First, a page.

Florida Gator fans are both loyal (having sold out every home contest since 1979) and loud, thus creating a tremendous home field advantage for the Gators. [2 ] The size and exuberance of the home crowds, when combined with the stadium's close-in design of the seats, concentrates the fan noise at field level, making the Swamp one of the loudest stadiums in America. [14]

Combined, these factors create an intimidating environment which can rattle and disrupt opposing teams, making it difficult to hear playcalls and execute assignments. Florida Field has been repeatedly ranked by various publications as being the toughest stadium in which to play for opposing teams.[15] [16] [17]

The Gators' performance at home illustrates this effect. From Spurrier's arrival in 1990 until the end of the 2009 season, Florida posted a 113-13 home record, which is the best in the nation during that time period.[2 ]. The Gators have enjoyed a 34-2 home record since current coach Urban Meyer arrived for the 2005 season.[18]

Florida Field traditions

As with many other college Football venues, the Swamp has many unique features and gameday traditions:

  • Commemorated on the facade of the south endzone are the years of each of the team's Southeastern Conference championships and its 1996, 2006, and 2008 National Championships. Also included are tributes to the school's three Heisman Trophy winners, Steve Spurrier, Danny Wuerffel and Tim Tebow.
  • Located on the north endzone facade, the Ring of Honor commemorates the greatest players and coaches in Gator football history. Current members are Wilber Marshall, Steve Spurrier, Danny Wuerffel, Emmitt Smith, and Jack Youngblood.
  • Painted on the four corners of the stadium are large messages stating "This is... THE SWAMP" (previously read “…FLORIDA FIELD” before the mid-90s), "This is... GATOR COUNTRY", and “Home of the… FLORIDA GATORS.”
Albert and Alberta with the Pride of the Sunshine band pregame in 2005
  • Entertainment on game days includes the "Pride of the Sunshine", the University of Florida's Fightin' Gator Marching Band. The Pride was the first marching band in Florida. For many years, it was known for its very large bass drum, known as the "Biggest Boom in Dixie." The band plays on the field for pregame and halftime and also plays the Gator fight song, "Orange and Blue," after every Gator score.
  • Albert and Alberta, one of the few mascot couples in major college sports.
  • Right before the team enters the field, a short intro is played on the large video screens. A group of (real) alligators are shown gathering in a murky swamp while ominous music plays. Then the camera zooms in to the gaping jaws of a large alligator while a deep voice intones "The Swamp...Only Gators get out alive!" as the football team takes the field and the crowd roars.[1]
  • Jim Finch, the public address announcer at the stadium from 1966 through 2001, was known for his famously long "Heeeeeeeeeeeeeere come the Gators!" call delivered in powerful baritone as the home team ran onto the field before the game, and for his succinct and even-handed style of announcing the plays during the game. Finch died in 2002, but an audio recording of his distinctive entrance call has been used on occasion since.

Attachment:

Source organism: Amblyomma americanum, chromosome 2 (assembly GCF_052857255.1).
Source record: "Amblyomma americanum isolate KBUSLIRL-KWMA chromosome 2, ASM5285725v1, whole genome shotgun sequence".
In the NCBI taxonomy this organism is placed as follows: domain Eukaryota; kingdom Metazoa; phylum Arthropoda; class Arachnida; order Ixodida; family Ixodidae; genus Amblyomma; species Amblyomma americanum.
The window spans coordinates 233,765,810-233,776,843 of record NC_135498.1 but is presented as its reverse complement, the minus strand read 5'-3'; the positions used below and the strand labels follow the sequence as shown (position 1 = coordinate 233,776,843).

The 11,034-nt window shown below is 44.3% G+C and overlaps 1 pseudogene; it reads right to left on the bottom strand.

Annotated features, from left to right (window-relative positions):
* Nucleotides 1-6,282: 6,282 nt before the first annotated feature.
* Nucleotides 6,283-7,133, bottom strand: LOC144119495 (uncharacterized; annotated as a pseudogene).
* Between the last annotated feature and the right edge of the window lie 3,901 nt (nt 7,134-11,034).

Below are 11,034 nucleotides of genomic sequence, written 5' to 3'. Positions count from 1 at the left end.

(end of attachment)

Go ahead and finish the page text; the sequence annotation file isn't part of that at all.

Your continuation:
Mr. Two-Bits
  • George Edmondson ("Mr. Two Bits"), wearing his trademark yellow oxford shirt, blue seersucker trousers, orange-and-blue tie, and black-and-white saddle shoes, traveled around the stands for almost 60 years leading fans in the old "Two Bits" cheer ("Two bits! Four bits! Six bits! A dollar! All for the Gators, stand up and holler!"). Edmondson began the tradition in 1949 and "retired" to become a regular fan after his 50th season in 1998. However, he couldn't stay in his seat and continued to lead the cheer during pre-game festivities and (occasionally) in the stands during games. On November 22, 2008, at the last home game of the season, Mr. Two Bits was again honored with a retirement ceremony. That contest pitted Florida against The Citadel, which happens to be Edmondson's alma mater [19].
  • Fans swing and sway by rows singing "We are the Boys from Old Florida" at the end of the third quarter. (The University of Florida was a men's school from 1905 to 1947.)
  • Gator fans join in on shout-outs and chants such as "ORANGE" (yelled by the East and South stands) and "BLUE" (yelled by the West and North stands). During the pre-game, this cheer is led by Richard Johnston (aka "Mike Man" or "Mr. Orange and Blue"), a former cheerleader and who has been the pre-game emcee since 1984.[20]
  • For many years, the ship's bell of the battleship USS Florida was mounted at the North End Zone wall of the stadium, to be rung by a nearby fan immediately upon the conclusion of a Gator victory. After the North End Zone expansion in 1991, the bell was moved to the North End Zone Concourse for display, but its clapper was removed.
  • When Steve Spurrier became the Gators' head football coach in 1990, he revived the tradition of fans and players together singing the University of Florida Alma Mater after the conclusion of home football games. The Alma Mater was composed by Milton Yeats in 1925.

Other events

Even big-time college football teams play only 6 or 7 home games per season. Ben Hill Griffin Stadium is mainly a place for fitness-motivated students to jog or run stadium steps during the time when no events are scheduled. However, the stadium does occasionally host events other than Florida Gators football.

  • Florida Field was once a busy concert venue. Bob Dylan, Joan Baez, Elton John and Jimmy Buffett are among the performers who held concerts at the stadium in the past. However, these events have been much less common recently. The university, wary of damage to the turf or the facility in general, has chosen to focus on keeping the stadium ready for sporting events; concerts are now commonly held in the nearby O'Connell Center arena. The last concert held in The Swamp (besides performances during Gator Growl) featured the Rolling Stones in 1994.[23]


See also


External links

Preceded by
Fairfield Stadium/
Gator Bowl Stadium
Host of the
Gator Bowl

Succeeded by
Jacksonville Municipal Stadium